Figure 6 - A saber with plumb bob. The bob keeps time with the blade.

Not only do they stay together as you sling them around, they also stay together when you hang the sword by the cross and set it swinging. As always, the sword and the plumb bob will swing together, and a swinging plumb bob is nothing but a simple pendulum. You can even mount and swing the bob separately, since the period of the pendulum depends only on the length of the string, so it doesn't have to be physically attached to the sword.

Swords and Slings

There is an ancient weapon that illuminates the rotational behavior of a simple pendulum, called the sling, which has two chords attached to a pouch containing a rock. The sling is whirled in a circle until it's up to speed, then one string is released and the rock flies out. All the forces involved are transmitted in tension, along the two chords, always in a direct line between the rock and the hand. The nice design feature of a sling is that the string doesn't allow any torque to be applied to the pouch, because a sideward force on the pouch might make the rock fall out. By using a string to connect the pouch to the hand, the only forces on the rock are guaranteed to be in line with the string, acting directly toward the hand. Similarly, during a sword impact, if there were a rock attached at the impact's natural pivot point, it would stay put, since there isn't any change in sideward motion at the pivot point.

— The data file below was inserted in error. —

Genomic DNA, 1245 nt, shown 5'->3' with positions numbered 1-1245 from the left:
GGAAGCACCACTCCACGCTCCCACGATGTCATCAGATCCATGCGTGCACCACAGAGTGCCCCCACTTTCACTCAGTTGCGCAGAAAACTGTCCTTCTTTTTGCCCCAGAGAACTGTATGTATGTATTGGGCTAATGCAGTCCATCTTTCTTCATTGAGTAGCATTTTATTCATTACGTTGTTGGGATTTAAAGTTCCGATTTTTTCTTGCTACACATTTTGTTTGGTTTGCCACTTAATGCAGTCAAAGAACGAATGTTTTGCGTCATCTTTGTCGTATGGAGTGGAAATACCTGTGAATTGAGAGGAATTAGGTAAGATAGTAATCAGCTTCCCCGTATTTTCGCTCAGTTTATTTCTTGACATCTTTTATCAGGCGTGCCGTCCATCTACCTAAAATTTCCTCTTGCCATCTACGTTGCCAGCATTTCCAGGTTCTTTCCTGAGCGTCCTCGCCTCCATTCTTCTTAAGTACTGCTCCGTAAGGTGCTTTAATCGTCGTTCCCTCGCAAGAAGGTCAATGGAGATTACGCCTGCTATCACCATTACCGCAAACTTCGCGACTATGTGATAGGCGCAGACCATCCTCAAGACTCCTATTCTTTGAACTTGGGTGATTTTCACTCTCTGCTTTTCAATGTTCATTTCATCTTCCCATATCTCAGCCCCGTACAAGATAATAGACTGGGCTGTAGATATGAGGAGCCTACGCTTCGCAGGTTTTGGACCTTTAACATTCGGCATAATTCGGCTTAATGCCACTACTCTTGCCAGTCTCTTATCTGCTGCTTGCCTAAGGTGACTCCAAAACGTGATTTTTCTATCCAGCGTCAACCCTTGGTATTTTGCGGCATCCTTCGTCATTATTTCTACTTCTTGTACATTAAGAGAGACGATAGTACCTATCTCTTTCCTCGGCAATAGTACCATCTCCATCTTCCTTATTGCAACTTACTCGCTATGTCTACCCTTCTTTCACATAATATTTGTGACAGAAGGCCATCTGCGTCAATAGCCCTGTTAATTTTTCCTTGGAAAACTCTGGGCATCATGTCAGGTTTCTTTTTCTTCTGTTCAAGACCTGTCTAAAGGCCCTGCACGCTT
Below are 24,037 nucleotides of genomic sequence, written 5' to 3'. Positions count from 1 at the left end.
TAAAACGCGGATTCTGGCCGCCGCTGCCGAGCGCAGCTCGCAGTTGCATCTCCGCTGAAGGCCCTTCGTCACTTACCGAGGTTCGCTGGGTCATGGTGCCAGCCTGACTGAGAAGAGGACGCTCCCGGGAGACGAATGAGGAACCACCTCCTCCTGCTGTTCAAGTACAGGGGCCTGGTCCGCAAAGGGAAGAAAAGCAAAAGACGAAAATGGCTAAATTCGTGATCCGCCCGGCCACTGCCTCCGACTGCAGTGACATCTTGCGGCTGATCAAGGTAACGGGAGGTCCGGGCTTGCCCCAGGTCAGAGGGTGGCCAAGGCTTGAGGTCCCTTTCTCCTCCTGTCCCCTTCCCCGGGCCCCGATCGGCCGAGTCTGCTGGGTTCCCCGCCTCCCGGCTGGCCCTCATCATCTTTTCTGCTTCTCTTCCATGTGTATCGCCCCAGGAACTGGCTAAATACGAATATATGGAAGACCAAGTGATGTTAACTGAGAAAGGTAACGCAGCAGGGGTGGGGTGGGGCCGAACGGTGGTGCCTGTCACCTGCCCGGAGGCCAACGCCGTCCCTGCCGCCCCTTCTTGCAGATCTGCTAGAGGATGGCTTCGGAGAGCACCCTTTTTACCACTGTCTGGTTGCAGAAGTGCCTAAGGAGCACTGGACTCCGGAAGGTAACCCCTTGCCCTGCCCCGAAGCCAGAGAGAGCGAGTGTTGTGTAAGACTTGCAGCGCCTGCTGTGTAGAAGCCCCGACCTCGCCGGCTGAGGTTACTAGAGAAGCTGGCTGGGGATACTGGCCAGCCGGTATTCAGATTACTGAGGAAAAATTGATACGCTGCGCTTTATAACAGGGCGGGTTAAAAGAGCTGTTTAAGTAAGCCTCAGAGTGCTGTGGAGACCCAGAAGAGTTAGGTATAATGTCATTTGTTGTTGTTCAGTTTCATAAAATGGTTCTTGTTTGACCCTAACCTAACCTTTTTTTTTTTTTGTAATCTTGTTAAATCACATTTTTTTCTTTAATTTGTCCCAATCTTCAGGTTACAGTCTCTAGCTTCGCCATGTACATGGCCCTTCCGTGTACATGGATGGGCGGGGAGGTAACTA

An interesting thing about slings is that the longer the string, the harder it is to get the rock moving. With a short sling you can get it up to speed almost instantly, just by whirling your hand in a small circle. With a very long sling, you have to make slow circles with your whole arm, since the long sling responds slowly, and has very little tendency to rotate around on its own. The same thing happens with swords, though not based on their length. The tendency for a sword to naturally rotate around is based on the distance from your hand to the natural pivot point relative to your hand. This is the point where the plumb bob swings in equal time with the sword, and it is the length of this pendulum that lets you relate how a sword swings to how a sling rotates. You might refer to the length of this pendulum as the natural length of the sword, as opposed to its true length. Consider that if you make a sling that reaches from your hand to your sword's natural pivot point, and swing them both together, the rock will stay adjacent to the blade. This means that two points on the sling, the rock and the hand, stay even with two points on the blade, which means the blade must be moving exactly like the sling, and be moving according to the true length of the sling, which is the distance from the hand to the hand's natural pivot point.

For a hand traveling at constant velocity, and in a purely circular arc, the angle that your hand must pass through before the sling catches up, recovering from any initial displacement, is a function of the square root of the length of the sling. This is the same as a pendulum's frequency not depending on the initial displacement, as long as the displacement isn't extremely large. The same applies to a sword swung without wrist torque. It doesn't matter how far the sword is initially cocked, or how fast you move your hands. A short sword might always realign itself after 70 degrees of uniform hand travel, whereas a longer sword might take 90 degrees. However, this simplistic approach just reveals the general behavior, as your hand is actually accelerating, not traveling in a perfectly circular path, and applying tremendous torque to bring the blade around. But the distance between your hand and your hand's natural pivot point will always affect the way the sword swings.